Building digital patient pathways for the management and treatment of multiple sclerosis

Research output: Contribution to journalReview articleContributedpeer-review



Recent advances in the field of artificial intelligence (AI) could yield new insights into the potential causes of multiple sclerosis (MS) and factors influencing its course as the use of AI opens new possibilities regarding the interpretation and use of big data from not only a cross-sectional, but also a longitudinal perspective. For each patient with MS, there is a vast amount of multimodal data being accumulated over time. But for the application of AI and related technologies, these data need to be available in a machine-readable format and need to be collected in a standardized and structured manner. Through the use of mobile electronic devices and the internet it has also become possible to provide healthcare services from remote and collect information on a patient’s state of health outside of regular check-ups on site. Against this background, we argue that the concept of pathways in healthcare now could be applied to structure the collection of information across multiple devices and stakeholders in the virtual sphere, enabling us to exploit the full potential of AI technology by e.g., building digital twins. By going digital and using pathways, we can virtually link patients and their caregivers. Stakeholders then could rely on digital pathways for evidence-based guidance in the sequence of procedures and selection of therapy options based on advanced analytics supported by AI as well as for communication and education purposes. As far as we aware of, however, pathway modelling with respect to MS management and treatment has not been thoroughly investigated yet and still needs to be discussed. In this paper, we thus present our ideas for a modular-integrative framework for the development of digital patient pathways for MS treatment.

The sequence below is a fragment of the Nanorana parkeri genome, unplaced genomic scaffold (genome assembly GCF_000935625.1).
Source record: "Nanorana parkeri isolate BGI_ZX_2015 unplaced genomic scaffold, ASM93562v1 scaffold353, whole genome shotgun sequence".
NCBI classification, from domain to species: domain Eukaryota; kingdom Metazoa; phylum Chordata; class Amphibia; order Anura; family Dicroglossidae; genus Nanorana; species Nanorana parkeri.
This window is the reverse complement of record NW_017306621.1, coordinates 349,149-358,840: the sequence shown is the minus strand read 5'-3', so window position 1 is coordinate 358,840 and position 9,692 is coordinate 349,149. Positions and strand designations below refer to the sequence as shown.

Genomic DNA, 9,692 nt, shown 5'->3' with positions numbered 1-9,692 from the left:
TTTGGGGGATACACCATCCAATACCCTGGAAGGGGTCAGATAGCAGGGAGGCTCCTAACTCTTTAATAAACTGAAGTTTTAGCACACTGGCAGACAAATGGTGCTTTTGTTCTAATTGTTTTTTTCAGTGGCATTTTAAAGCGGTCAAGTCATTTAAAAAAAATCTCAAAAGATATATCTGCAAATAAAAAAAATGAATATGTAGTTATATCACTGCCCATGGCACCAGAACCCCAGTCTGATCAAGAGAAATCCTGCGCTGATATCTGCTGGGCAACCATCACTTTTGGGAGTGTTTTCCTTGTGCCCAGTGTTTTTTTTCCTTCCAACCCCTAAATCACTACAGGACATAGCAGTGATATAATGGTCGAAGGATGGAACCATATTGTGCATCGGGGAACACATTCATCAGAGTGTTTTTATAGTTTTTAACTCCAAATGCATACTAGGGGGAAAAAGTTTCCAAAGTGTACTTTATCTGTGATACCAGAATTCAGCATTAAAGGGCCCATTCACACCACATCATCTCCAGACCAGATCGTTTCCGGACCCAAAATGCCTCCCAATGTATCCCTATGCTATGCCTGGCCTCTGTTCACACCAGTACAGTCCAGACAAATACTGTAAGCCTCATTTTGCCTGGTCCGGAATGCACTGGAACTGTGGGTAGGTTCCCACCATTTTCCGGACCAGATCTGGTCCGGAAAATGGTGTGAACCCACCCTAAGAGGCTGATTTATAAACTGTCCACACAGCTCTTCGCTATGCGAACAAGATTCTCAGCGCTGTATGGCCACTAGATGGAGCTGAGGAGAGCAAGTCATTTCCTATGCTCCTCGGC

Original languageEnglish
Article number1356436
JournalFrontiers in immunology
Publication statusPublished - 15 Feb 2024

External IDs

ORCID /0000-0003-0097-8589/work/154192238
ORCID /0000-0002-6513-9017/work/154193097
Scopus 85186249250
PubMed 38433832



  • Multiple Sclerosis/diagnosis, Cross-Sectional Studies, Humans, Artificial Intelligence, Awareness, Communication